I 1000% agree with this, and fistpump it!
      "I understand that sadly, it's unique and therefore notable, but if they had any intention of having a supply chain that treated animals or humans ethically, there never would have been angora rabbits to begin with. Which would have been admirable."

      And this one made me laugh - which is no small feat on such a sore subject! "I feel like this just happened last year with down coats. And every time someone's like: "What the animals aren't frolicking? They're not frolicking and shedding feathers and supersoft fur and pooping junky jewelry?!""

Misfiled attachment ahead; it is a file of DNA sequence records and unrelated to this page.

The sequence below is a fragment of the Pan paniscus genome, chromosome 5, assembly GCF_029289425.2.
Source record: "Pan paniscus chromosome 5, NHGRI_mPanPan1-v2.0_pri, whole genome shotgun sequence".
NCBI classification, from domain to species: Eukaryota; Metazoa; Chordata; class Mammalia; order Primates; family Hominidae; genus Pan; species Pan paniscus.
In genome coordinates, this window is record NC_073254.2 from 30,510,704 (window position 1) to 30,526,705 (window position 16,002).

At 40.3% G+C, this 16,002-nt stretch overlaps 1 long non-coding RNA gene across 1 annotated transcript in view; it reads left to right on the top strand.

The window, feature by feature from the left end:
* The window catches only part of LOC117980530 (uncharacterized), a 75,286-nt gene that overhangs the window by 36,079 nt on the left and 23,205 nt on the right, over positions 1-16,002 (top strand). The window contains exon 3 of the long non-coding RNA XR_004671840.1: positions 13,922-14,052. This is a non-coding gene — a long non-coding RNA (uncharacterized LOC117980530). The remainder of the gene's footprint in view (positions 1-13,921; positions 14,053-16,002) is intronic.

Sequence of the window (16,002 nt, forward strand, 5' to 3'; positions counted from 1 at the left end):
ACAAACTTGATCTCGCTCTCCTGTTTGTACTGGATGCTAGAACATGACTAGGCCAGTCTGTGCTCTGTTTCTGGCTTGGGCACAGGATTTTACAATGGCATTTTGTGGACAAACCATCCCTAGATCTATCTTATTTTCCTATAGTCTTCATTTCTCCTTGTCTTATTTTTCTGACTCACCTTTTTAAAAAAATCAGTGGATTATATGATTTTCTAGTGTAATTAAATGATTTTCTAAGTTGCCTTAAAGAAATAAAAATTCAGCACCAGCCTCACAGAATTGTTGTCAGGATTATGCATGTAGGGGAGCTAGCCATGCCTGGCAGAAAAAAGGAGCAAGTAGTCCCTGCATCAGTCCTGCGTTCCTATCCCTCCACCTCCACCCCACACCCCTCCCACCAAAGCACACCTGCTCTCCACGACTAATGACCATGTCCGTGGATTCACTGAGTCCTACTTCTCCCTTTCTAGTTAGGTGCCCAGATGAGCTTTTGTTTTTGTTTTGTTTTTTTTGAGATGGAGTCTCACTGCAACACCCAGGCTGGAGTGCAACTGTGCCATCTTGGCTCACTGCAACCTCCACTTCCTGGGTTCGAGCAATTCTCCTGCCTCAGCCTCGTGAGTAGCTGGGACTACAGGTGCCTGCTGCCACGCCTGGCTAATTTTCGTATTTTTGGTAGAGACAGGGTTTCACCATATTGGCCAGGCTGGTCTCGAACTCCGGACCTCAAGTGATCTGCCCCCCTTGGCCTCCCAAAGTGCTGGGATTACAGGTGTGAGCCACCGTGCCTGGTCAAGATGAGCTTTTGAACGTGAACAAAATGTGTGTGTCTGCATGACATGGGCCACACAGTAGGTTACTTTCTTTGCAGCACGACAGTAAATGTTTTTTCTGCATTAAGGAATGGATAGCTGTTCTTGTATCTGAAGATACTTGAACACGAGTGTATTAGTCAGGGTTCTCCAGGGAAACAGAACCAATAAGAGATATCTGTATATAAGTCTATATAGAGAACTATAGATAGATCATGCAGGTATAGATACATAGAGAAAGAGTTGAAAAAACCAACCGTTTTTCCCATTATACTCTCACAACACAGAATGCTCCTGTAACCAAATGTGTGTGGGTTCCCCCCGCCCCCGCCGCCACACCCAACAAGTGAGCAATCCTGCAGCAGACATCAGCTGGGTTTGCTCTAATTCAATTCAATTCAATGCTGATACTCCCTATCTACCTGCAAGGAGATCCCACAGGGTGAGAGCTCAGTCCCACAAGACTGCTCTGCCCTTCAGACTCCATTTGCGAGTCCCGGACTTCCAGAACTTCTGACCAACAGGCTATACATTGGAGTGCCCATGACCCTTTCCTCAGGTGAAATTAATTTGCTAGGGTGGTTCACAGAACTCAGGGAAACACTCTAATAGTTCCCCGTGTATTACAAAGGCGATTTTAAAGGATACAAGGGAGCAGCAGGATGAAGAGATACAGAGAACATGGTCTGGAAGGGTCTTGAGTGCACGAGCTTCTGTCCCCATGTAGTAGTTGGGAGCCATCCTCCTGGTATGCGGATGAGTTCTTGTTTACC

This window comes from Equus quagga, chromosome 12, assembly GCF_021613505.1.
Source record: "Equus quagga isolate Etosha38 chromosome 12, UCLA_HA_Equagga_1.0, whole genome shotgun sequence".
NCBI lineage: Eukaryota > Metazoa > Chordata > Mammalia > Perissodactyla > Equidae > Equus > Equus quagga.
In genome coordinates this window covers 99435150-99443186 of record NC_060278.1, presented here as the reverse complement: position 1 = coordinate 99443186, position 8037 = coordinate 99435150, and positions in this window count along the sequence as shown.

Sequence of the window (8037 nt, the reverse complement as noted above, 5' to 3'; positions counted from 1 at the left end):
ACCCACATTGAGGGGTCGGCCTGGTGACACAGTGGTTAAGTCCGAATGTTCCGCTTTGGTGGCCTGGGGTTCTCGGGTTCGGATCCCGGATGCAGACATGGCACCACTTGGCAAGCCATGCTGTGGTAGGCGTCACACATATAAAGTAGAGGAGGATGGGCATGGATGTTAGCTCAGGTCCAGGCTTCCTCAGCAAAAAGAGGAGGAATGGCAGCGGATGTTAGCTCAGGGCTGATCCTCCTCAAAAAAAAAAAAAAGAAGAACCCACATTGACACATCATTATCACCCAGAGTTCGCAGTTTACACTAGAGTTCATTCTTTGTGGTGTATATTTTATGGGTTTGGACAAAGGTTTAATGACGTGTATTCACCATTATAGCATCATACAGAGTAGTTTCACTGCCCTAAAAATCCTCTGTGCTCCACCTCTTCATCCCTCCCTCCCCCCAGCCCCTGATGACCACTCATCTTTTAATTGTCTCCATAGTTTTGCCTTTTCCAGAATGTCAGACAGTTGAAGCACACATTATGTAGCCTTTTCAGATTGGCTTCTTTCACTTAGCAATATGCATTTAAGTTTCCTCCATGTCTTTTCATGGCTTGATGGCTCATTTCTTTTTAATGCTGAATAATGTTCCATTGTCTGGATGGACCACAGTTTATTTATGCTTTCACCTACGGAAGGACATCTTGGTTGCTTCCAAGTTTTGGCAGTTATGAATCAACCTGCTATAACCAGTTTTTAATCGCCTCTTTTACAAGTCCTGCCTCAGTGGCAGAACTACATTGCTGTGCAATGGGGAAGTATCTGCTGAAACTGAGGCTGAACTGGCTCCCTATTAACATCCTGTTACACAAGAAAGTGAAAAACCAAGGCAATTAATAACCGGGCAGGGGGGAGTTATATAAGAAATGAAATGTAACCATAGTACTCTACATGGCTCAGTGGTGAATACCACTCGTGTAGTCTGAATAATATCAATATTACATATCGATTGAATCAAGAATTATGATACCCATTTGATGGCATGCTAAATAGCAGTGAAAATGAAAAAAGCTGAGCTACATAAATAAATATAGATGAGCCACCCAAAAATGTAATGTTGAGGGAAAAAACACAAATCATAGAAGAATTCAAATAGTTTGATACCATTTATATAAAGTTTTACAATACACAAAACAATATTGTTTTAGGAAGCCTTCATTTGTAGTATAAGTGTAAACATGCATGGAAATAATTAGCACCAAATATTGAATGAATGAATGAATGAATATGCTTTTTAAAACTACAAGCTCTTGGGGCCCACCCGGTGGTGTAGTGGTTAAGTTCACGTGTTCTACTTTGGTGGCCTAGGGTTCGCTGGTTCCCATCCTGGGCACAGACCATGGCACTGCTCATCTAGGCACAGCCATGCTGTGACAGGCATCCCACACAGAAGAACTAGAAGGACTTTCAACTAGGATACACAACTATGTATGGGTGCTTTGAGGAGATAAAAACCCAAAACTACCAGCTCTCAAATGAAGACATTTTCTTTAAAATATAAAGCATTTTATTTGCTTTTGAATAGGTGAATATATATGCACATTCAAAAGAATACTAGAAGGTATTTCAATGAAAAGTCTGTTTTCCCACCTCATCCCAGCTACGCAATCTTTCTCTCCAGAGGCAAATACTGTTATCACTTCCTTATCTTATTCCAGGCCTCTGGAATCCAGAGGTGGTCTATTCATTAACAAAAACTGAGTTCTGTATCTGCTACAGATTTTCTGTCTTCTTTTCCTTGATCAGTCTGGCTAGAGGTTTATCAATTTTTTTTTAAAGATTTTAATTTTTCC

Thank you very much for your not-at-all rambly comment!

  4. Wow, I hadn't heard of this before your post. I cannot believe that this happens and I would now class myself as woefully ignorant and sometimes someone who doesn't think enough of the animals in the supply chain, that changes now.

    Thanks for posting this, it is an eye opener for me.

  5. Great post. I'll be sharing it online.

  6. I wrote about angora today on my AR blog. It's disgusting and shameful, but not surprising. When there's money to be made, people are quick to ditch so called "standards."

    It's weird, I agree, that people are only worried about the plucking. What about their "living" conditions? Rabbits need to burrow and forage, not sit around in filthy cages. And the fact that they're killed after a few years is a major issue that people haven't really talked about. I have a feeling that they're artificially bred to be hairier than normal too, so everything about this industry is cruel and unnatural. Thanks for sharing the message.

  7. Ugh, so awful and terrifying :(